ATHENS — Voters at the annual Town Meeting on Saturday agreed to give official designation to a committee formed earlier this year to look into the town’s relationship with Madison-based School Administrative District 59.
Emotions flared in January with a proposal to move about 35 Athens junior high students to Madison next year in an attempt to save money. The district was trying to fill a $400,000 to $600,000 gap left by the recent secession of Starks.
The school board in February unanimously voted not to move the students, but the town’s share of school district continues to rise, and residents fear the school board’s goal is to close their school.
Committee members said they will concentrate on maintaining the existing pre-kindergarten through eighth-grade Athens Elementary School, not on withdrawing from the district, resident Dan Viles said.
“This is not a withdrawal committee — this committee has no bias,” Viles said. “We just want to know what our options are.”
Residents Saturday expressed frustration with the town’s apparent lack of equal representation on the school board and a feeling of helplessness if Madison board members vote as a block to move students from Athens to Madison in the future.
Athens board member Karen Corson said the committee is made up of between eight and 12 members. She said a survey was sent out in recent weeks and 173 respondents said they wanted to look at what the town’s options are from the state and from neighboring districts.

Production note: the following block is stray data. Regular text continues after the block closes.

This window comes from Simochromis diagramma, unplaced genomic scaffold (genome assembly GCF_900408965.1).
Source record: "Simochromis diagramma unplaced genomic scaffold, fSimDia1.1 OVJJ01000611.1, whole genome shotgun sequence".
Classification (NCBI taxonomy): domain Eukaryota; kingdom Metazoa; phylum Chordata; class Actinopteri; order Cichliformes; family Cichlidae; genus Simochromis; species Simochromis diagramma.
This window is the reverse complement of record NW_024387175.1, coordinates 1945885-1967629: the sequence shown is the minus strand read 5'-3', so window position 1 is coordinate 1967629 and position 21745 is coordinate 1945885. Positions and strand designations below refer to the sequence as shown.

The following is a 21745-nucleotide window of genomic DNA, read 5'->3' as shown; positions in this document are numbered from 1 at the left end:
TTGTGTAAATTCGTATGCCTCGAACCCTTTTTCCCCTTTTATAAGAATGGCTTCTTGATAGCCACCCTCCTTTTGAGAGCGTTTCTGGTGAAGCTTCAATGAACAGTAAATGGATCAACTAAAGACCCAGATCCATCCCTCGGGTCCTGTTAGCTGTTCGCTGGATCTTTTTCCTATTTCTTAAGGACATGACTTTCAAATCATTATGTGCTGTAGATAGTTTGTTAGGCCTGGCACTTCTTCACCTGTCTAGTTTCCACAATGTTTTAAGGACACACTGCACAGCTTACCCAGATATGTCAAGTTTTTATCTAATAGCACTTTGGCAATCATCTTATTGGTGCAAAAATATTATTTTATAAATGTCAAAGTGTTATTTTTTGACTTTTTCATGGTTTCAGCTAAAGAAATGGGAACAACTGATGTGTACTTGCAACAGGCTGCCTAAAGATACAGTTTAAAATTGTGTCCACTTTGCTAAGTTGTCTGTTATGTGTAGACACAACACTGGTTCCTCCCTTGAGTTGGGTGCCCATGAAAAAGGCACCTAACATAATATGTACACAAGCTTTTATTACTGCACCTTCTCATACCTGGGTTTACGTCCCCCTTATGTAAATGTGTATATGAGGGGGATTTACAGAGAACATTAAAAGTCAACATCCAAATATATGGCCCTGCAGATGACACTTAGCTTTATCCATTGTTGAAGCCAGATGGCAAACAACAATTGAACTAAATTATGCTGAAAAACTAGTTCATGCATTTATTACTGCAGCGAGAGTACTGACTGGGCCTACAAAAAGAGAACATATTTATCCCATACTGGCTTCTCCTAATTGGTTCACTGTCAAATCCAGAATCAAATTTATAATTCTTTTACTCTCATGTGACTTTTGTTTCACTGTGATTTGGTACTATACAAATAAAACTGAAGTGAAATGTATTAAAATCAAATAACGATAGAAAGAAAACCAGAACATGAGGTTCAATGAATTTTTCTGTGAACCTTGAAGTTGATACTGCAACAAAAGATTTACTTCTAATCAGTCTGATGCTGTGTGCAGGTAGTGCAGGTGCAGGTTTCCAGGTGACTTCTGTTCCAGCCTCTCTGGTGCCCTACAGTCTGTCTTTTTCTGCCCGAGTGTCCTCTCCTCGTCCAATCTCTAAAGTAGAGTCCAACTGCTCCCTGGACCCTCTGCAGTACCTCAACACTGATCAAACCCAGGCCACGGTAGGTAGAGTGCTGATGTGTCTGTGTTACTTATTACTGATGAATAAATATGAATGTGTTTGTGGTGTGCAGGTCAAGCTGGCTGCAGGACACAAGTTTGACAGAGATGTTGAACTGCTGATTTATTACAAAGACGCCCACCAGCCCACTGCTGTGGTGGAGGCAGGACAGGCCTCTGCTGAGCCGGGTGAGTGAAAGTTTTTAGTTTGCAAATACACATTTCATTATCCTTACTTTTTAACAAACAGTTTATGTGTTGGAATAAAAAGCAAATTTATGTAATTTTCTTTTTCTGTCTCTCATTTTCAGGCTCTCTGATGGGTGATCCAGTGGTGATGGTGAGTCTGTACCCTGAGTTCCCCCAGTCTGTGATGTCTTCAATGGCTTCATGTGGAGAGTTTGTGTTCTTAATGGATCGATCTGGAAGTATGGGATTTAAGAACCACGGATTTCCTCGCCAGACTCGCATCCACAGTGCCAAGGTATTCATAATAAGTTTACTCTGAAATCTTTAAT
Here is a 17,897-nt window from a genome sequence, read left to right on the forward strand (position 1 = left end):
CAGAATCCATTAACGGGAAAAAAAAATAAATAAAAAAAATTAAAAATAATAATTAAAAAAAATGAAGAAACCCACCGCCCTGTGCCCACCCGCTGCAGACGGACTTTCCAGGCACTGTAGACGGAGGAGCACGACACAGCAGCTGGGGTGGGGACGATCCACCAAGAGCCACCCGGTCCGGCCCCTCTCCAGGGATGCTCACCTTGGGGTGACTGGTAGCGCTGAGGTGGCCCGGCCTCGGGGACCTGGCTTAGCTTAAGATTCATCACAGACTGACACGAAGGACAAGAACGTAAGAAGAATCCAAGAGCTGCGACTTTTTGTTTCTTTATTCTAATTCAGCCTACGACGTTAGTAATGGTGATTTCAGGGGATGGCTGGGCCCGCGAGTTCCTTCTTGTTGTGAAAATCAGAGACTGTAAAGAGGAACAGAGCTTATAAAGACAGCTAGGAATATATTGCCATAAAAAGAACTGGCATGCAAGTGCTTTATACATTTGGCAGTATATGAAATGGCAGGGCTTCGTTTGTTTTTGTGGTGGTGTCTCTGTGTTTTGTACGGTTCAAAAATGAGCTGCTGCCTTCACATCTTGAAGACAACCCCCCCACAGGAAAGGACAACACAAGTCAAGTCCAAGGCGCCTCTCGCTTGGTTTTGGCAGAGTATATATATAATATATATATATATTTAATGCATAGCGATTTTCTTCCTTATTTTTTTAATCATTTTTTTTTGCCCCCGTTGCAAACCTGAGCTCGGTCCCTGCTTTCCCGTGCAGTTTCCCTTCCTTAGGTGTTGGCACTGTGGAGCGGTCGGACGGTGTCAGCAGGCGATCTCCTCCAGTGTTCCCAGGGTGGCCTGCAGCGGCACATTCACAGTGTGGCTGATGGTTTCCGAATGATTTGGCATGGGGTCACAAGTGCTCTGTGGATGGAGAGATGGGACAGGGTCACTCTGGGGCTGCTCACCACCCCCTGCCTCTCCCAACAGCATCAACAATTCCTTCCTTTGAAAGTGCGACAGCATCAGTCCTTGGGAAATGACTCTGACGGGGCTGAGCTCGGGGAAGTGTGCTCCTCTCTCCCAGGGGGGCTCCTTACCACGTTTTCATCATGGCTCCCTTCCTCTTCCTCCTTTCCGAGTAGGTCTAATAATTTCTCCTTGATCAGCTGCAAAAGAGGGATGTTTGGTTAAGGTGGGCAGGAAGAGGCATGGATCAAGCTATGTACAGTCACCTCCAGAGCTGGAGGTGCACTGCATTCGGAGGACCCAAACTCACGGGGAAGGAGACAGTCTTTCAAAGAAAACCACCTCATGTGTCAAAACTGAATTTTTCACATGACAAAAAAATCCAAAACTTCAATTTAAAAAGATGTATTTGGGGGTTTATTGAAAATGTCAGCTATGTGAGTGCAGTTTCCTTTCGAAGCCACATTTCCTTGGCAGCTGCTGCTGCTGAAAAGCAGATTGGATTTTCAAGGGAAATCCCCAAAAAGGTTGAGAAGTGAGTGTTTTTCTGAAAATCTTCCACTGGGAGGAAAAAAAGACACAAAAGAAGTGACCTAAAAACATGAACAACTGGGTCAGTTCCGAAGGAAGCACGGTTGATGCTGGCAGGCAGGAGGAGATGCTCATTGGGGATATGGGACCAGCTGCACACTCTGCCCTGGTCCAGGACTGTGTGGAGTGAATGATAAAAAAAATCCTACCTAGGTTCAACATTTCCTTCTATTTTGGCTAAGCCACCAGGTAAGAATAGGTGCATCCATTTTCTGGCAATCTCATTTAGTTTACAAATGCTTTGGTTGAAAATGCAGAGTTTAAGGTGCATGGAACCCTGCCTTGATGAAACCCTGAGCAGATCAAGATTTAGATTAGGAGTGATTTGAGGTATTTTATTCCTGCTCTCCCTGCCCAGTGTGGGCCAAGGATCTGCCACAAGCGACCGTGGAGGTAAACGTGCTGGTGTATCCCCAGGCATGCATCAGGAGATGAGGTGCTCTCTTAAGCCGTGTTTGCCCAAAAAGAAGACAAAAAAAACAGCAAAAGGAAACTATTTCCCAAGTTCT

SAD 59 Superintendent Todd LeRoy, who was present for the meeting Saturday, said he feels he represents the town of Athens just as much as he does the town of Madison.
“They need to know what their options are,” LeRoy said. “And if they feel that their options lead them in a direction that takes them away from MSAD 59, because I represent them. I certainly would be willing to work with them to try and figure out what going to be best for them.
“I hope that in doing this they’ll find that it’s not the best thing and that the relationship with Madison and Athens can heal a little bit. There are certainly some scars and some wounds.”
LeRoy said the district is not looking to close the Athens school, but with the financial times as they are, the district has to look and think creatively.
He said Madison would remain an SAD even if Athens does agree to secede.
In townwide elections on Friday, incumbent Road Commissioner Timothy Small beat former road commissioner John Barron 130-75 for a one-year term. All other races were uncontested.
In voting from the floor of the meeting Saturday, about 50 residents in attendance approved spending articles at the requested $414,715, up $2,717 from last year’s budget.
Of that, $247,585 is to come from taxation. The rest of the money will come from excise tax and from surplus accounts.
Voters also agreed to spend $165,00 for road maintenance and $71,000 for solid waste disposal and $5,000 for improvements to the transfer station, which First Selectman Bruce Clavette said could lead to a recycling program.
Residents also agreed to raise $7,000 to establish an equipment account for the Athens Volunteer Fire Department for the purchase of a fire truck. Voters also agreed to authorize the purchase of a used grader and used loader for an amount not to exceed $80,000.

Doug Harlow — 612-2367
[email protected]